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A LifeRing Keeper: 400 Sober Days

From a member of a LifeRing email group:

I joined LifeRing on December 9th of 2011, it was day 3 for me .

I was miserable! Guilt, shame , self-loathing, remorse and despair had become my constant companions. I felt like I was in a state of perpetual grief; I couldn’t think of one good thing to say about myself.  I was terribly lonely, sad and depressed. I was so desperate to change my life…. the drinking that initially brought me relief a long time ago had now taken over my life and kept me in a constant state of misery.

Those first few months were hard at times….early on, some mornings I woke up feeling physically worse then when I was drinking.  But I have to say that some days were wonderful simply because….I was doing it, I was going to bed sober and waking up with a clear conscience if not a clear head.  I hung in there because the good people of LifeRing kept reminding me that there would be good days as well as bad days. I believed them.

Today is day 400 for me!  That’s 399 days of going to bed sober!

So what is my life like today? My life is not perfect by any means….I still face challenges like everyone does, you know…stuff….

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LifeRing Keeper: The Recovery Process

A recent message in a LifeRing email group included this comment: “40 years of smoking pot and 10 years of drinking heavy have probably scrambled my marbles…..eeeesh…..unhealthy coping skills and unhealthy ways of reacting to sadness have not helped.”

That comment drew this response:

That’s exactly the sort of thing that the whole recovery process can deal with. Pretty much in just the way you’re experiencing: not blocking the emotions with drugs leads to more feelings of sadness, depression and anxiety, which leads to doing something about it — making a series of changes, seeing a therapist, etc. Those steps can be pretty slow to bring benefits, unlike the alcohol and other drugs which acted virtually immediately, but aside from the clear head and better life that sobriety brings, those longer-term, ‘real’ changes improve things on a vastly deeper level. And, after a time, the changes take root and open up a whole new world. Not always a world of “happiness,” but one of hugely more satisfaction. Or at least that was my experience and it sounds like you’re on track for something similar.

Try to remember, when you’re feeling bleak about your future, that you have plenty of time to change EVERYTHING. You’re what … 38? Okay, more like 52. But that’s only about 30 years of living as an adult, and your life expectancy is, now that you’re getting all healthy and everything, well into the 80’s. So you’re only half-way through your adult life! Anything can happen (and probably will!).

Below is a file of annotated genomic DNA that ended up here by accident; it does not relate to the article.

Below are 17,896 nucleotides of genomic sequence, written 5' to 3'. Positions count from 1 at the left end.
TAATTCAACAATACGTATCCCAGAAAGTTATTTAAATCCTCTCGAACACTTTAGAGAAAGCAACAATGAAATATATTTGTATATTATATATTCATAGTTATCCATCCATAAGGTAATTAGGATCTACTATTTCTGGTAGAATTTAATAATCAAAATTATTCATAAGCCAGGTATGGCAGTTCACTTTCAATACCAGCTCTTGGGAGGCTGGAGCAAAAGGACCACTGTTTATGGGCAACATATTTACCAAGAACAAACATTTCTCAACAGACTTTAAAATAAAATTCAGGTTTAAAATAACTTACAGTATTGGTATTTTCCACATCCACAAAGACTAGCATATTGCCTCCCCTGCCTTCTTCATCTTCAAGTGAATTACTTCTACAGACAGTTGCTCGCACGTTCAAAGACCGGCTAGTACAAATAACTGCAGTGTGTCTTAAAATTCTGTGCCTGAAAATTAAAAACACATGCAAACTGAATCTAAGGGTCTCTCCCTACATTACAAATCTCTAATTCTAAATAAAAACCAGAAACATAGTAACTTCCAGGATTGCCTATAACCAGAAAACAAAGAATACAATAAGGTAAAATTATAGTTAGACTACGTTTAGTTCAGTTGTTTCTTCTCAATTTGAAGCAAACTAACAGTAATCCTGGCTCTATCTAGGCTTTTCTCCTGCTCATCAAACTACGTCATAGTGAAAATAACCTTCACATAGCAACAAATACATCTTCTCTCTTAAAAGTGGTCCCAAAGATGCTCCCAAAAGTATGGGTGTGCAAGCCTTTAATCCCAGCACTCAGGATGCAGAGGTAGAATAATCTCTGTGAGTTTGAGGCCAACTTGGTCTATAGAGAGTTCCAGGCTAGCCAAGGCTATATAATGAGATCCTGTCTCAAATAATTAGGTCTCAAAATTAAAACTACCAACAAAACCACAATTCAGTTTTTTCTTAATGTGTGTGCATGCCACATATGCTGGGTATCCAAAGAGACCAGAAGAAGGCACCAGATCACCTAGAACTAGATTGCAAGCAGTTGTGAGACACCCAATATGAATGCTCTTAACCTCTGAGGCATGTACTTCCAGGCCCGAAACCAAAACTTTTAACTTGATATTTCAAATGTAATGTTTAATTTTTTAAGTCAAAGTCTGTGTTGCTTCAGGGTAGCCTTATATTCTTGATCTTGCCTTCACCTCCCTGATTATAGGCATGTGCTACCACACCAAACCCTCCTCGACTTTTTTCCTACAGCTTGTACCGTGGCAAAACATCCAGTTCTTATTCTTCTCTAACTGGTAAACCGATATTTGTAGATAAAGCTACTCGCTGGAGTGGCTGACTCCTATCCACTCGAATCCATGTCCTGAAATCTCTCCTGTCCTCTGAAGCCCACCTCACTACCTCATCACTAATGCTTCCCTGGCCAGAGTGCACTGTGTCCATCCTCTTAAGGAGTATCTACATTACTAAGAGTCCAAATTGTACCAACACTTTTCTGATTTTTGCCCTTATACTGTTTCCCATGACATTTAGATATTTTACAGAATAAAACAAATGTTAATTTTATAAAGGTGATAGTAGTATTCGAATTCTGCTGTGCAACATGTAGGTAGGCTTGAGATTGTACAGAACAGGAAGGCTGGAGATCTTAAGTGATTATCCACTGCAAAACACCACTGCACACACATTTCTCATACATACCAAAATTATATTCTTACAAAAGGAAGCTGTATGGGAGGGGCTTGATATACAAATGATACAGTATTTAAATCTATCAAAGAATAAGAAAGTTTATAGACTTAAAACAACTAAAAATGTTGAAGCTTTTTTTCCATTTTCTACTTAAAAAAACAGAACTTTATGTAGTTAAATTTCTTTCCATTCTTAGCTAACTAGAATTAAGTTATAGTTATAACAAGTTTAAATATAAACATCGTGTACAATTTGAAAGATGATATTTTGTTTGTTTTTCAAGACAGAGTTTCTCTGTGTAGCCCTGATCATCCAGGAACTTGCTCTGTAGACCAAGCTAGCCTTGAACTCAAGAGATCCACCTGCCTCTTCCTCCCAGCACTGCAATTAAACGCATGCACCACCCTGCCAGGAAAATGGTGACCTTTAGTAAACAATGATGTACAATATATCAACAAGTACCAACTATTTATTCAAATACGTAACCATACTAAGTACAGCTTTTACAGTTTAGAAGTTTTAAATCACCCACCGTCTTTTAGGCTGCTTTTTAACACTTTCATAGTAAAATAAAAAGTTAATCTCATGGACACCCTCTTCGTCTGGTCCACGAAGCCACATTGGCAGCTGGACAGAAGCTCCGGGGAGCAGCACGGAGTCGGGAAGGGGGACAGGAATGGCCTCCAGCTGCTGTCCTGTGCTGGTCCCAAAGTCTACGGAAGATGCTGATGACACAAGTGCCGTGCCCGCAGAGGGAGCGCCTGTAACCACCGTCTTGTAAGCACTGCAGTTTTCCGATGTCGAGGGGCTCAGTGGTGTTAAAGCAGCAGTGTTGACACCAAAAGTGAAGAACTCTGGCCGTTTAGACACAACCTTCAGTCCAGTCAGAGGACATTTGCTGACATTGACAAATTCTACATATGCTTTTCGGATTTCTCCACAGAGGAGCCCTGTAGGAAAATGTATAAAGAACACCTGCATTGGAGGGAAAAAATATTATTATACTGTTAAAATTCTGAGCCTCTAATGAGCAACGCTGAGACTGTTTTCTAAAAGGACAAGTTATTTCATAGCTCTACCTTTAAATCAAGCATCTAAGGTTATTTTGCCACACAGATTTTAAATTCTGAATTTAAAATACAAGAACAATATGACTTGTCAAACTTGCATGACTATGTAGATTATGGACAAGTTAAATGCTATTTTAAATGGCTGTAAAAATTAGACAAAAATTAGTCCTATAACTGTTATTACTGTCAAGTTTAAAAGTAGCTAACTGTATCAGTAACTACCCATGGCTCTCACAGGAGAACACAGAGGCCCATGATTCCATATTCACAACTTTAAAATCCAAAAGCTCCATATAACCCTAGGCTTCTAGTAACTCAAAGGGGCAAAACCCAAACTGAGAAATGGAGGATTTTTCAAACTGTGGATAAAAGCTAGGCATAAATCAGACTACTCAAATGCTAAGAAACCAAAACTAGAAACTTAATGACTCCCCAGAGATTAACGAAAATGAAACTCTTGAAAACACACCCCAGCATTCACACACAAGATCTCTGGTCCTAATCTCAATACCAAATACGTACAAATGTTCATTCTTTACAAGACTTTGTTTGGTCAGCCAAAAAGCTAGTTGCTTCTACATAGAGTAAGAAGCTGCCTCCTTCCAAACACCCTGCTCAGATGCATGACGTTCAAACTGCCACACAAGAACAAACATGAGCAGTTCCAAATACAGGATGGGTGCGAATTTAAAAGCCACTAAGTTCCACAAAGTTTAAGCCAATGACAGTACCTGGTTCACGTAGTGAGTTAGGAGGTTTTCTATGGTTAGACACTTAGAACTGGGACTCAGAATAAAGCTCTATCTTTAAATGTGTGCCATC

A LifeRing Keeper: Building a Plan for Sobriety

A member of one of the LifeRing email groups asked for examples of a “plan” for staying sober, since LifeRing places the responsibility for building a plan or program on each of us as we each develop our own approach to getting and staying clean and sober. This is a reply that explains very well what we mean by a “plan”:

About a plan…..I’ll share a bit about mine and try to give you some ideas of what you can do to empower your sober self.

In the past when I quit for 5-6 months I did it without any support. Eventually  I would literally forget why I quit to begin with, I would start feeling better and convince myself I could control or moderate my drinking…NOT.

I knew if I was going to succeed this time I had to do something different and for me that meant reaching out for support (amongst other things)

First and foremost I quickly made my sobriety the number one priority in my life, nothing or no one comes before it.

Educate yourself about addictions, you can surf the internet or read books. 

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Report on the 2012 LifeRing Congress

As part of our Annual Meeting, LifeRing holds its yearly Congress where certain organizational matters are dealt with by official delegates. Delegates include current embers of the board and current Regional Representatives, plus elected representatives of each open LifeRing meeting, face-to-face or online. The Congress hears reports from each of the delegates about the state of their meetings, and has the power to amend the bylaws and to elect new members of the board, as well as to adopt motions and resolutions on other matters. The powers of the Congress are superior to the powers of the board and officers. During the meeting, officers give reports giving their comments as one year comes to an end and another begins.

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LifeRing Annual Meeting Was a Big Success

The 2012 LifeRing Annual Meeting was held May 11. 12 and 13 in San Francisco and came off very smoothly. Attendance was not overwhelming, but those who came both contributed to the meeting’s success and benefited from it.

The meeting, held primarily at the very comfortable San Francisco LGBT Center, featured it’s usual mix of organizational work, informative talks by prominent researchers and experts, and a generous amount of warm interaction among the participants.

Friday’s sessions focused on how best to strengthen the LifeRing organization as a whole, with particular attention on the board of directors and its ongoing efforts to both grow and strengthen LifeRing’s work in reaching out to make our system of support available to all. In one session, the directors met with an experienced non-profit consultant to explore how best to move forward. In another, the board members and others met with three Ph.D. researchers to discuss possibilities for research. That session included a fascinating interaction by the researchers about their different approaches to addiction studies.

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